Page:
What does it take for an attorney to appear before the U.S. Supreme Court? SCOTUS maintains a bar admission process for attorneys who wish to argue before it. Although some have derided the $200 resume booster as a "vanity" credential for most attorneys who join, others highlight the perks of admission to this club, such as prime seating for other Supreme Court arguments.

For those Supreme Court bar members who do actually appear before the Court, the SCOTUS website provides Guides to Counsel with the inside scoop about oral arguments and other Court procedures and etiquette. For example:
  • DON'T walk up the front steps to the Court on argument day: there's a separate entrance for counsel, and arguing counsel can even cut in the line.
  • DO steal the pens: "The quill pens at counsel are gifts to you – a souvenir of your having argued before the highest Court in the land. Take them with you. They are handcrafted and usable as writing quills."
  • DON'T bring a legal pad to the lectern: it won’t fit. The Court recommends a single notebook instead: "Turning pages in a notebook appears more professional than flipping pages of a legal pad."
  • DO look toward the light: the Marshal will alert you to 5 minutes left of your argument time with a white light. A red light means time's up.
  • DON'T get too cute with the justices by cracking jokes: "Attempts at humor usually fall flat."
More detail about the work of a Supreme Court litigator can be found in the seminal treatise Supreme Court Practice, 10th edition (KF9057 .S8 2013 & online in Bloomberg Law: Search & Browse > Books & Treatises > Bloomberg BNA). This guide, it should be noted, doesn't say a word about the quill pen souvenirs (although it does warn about the legal-sized pads).

For more information about the U.S. Supreme Court's upcoming term, check out SCOTUSblog, the Supreme Court website, and the Goodson Law Library's research guide to the U.S. Supreme Court.

Saturday, September 26, 2015

Bringing Tort Law to Life

The average torts casebook contains a fascinating – and sobering – history of negligent acts and liability for injuries, from bringing fireworks onto a crowded train to being hit by a stray baseball and countless other misfortunes in between. But now there's a place where seminal moments in the history of U.S. tort law will really come to life. This weekend, the American Museum of Tort Law had its dedication ceremony in Winsted, Connecticut, and officially opens its doors on Sunday. The new museum is the brainchild of consumer advocate (and Winsted native) Ralph Nader, whose 1965 book Unsafe at Any Speed revolutionized the consumer protection movement and resulted in the passage of federal automobile safety standards.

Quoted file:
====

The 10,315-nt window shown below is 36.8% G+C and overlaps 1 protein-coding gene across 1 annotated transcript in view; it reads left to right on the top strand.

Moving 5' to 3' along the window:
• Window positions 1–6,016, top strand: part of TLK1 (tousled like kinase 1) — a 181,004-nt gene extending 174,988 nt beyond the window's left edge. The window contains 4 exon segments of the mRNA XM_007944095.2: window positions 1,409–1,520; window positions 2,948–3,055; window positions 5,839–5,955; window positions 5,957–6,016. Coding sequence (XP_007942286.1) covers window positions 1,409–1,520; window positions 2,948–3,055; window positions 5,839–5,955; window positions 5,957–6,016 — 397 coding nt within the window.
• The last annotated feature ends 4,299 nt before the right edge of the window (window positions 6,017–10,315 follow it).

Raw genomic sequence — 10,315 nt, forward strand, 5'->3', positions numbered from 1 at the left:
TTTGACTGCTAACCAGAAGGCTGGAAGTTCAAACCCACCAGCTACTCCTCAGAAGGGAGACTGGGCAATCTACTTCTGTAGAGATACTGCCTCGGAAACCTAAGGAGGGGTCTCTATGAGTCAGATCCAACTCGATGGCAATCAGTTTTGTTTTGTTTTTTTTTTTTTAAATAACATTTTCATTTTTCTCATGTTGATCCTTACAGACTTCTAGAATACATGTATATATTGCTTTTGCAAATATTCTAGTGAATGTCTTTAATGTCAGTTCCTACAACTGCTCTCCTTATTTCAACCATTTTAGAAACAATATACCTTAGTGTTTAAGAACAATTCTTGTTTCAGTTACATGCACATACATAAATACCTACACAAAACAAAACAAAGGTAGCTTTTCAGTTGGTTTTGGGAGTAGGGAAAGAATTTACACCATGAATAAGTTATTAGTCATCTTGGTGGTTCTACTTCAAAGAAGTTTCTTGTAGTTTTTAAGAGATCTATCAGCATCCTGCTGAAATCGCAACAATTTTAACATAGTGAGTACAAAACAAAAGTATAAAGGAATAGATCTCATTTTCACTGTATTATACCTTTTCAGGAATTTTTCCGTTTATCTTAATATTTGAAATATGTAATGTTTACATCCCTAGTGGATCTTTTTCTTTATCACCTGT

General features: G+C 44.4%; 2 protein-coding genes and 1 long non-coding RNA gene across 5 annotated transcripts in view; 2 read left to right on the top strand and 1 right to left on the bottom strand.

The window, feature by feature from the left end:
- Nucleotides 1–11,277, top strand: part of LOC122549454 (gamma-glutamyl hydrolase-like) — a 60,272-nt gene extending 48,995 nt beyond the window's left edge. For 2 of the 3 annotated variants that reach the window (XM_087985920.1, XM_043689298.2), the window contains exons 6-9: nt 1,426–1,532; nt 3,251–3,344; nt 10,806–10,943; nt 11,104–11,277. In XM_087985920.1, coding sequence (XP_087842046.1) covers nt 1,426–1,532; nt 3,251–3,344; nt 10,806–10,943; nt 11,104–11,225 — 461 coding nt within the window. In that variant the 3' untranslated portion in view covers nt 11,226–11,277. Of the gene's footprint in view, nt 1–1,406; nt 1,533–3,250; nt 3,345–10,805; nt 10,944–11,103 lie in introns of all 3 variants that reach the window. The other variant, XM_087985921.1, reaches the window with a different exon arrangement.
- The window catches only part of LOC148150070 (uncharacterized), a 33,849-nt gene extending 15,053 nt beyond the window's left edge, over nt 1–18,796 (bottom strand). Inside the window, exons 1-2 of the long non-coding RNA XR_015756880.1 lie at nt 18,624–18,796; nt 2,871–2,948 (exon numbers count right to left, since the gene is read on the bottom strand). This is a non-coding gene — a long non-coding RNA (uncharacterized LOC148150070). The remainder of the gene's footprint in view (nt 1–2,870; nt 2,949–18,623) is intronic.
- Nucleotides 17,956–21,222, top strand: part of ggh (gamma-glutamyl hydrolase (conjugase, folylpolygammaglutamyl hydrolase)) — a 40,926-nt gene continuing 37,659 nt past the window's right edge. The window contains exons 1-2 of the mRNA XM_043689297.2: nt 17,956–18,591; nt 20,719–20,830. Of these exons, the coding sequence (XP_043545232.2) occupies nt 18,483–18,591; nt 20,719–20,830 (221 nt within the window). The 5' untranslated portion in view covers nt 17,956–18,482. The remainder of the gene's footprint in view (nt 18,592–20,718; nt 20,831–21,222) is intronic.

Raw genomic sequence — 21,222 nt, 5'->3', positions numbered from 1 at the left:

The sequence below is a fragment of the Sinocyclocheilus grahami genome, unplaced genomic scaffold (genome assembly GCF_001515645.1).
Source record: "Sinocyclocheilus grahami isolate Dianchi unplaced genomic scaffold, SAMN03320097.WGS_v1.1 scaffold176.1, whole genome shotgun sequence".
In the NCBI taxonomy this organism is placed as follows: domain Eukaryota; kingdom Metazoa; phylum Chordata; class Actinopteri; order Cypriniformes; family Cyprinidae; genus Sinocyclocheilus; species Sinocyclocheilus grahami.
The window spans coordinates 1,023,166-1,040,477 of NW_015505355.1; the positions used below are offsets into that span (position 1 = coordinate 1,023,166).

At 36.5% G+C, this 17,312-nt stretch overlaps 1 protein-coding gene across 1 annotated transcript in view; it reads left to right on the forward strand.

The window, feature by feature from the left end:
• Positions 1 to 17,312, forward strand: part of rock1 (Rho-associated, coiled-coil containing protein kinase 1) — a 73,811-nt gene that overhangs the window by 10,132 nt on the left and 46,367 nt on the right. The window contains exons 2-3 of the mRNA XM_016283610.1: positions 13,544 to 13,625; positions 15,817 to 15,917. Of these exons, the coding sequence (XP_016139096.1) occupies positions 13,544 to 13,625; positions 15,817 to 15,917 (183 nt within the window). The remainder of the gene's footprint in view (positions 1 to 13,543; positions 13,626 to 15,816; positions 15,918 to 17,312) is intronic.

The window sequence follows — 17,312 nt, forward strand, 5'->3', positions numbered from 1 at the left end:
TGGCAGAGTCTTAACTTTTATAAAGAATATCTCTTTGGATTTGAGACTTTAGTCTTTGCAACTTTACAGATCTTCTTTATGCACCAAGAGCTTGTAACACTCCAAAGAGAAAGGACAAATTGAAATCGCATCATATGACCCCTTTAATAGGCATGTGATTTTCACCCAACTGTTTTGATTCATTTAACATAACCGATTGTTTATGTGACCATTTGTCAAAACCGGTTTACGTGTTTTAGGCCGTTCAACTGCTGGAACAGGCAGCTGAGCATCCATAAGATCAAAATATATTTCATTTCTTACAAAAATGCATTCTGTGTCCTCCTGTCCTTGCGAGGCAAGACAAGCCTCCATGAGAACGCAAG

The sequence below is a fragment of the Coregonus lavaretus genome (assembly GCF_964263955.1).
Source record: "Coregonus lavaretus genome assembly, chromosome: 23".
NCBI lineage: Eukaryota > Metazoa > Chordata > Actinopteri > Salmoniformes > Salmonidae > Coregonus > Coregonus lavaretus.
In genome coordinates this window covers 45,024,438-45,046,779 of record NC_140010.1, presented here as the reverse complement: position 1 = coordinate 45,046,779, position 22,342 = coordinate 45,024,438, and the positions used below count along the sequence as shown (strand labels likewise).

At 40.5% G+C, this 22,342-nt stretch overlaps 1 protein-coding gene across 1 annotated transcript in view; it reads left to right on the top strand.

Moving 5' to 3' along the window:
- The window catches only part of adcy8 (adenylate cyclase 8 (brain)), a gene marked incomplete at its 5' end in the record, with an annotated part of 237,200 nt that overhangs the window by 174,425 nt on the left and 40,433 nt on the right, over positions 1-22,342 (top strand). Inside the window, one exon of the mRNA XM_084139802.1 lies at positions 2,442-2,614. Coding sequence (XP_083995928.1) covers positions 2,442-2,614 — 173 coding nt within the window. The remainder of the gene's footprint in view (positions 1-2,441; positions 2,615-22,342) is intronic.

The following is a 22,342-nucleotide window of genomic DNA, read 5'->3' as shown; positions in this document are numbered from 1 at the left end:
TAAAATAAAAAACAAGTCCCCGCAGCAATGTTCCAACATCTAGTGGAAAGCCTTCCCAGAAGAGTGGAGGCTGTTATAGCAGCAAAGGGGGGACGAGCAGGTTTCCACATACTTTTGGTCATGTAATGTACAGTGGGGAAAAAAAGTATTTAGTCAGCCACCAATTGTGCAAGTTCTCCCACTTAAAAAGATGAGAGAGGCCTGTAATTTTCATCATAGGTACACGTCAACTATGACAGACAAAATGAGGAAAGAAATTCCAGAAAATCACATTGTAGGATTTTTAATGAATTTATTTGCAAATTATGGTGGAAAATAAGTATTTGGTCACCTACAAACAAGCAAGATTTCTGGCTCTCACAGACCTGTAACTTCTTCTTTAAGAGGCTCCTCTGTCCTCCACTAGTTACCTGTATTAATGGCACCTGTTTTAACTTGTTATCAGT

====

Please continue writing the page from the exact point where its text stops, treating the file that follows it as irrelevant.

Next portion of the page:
The New York Times reviewed the museum's development and opening exhibits. These include such well-known examples as the McDonald's "hot coffee" spill, tobacco and asbestos litigation, and the defective automobiles which spurred the publication of Unsafe at Any Speed. The museum's website discusses several of these exhibits in detail online, under the section Cases that Made a Difference. A brief Q&A about tort law basics is also available.

The Goodson Law Library has a number of resources available to help readers learn more about this topic. General tort law overviews and study aids are listed in the library's guide to First-Year Treatises. A number of other works in our collection discuss the history and stories behind seminal torts cases, including Torts Stories and the excellent 2011 documentary Hot Coffee: Is Justice Being Served?, which debunked a number of popular myths about the McDonald's litigation as well as misconceptions about "frivolous lawsuits" in the American legal system. To locate materials in our collection on tort law, search the Duke Libraries Catalog for the subject heading "Torts – United States" or Ask a Librarian.

Wednesday, September 16, 2015

Forms Fitting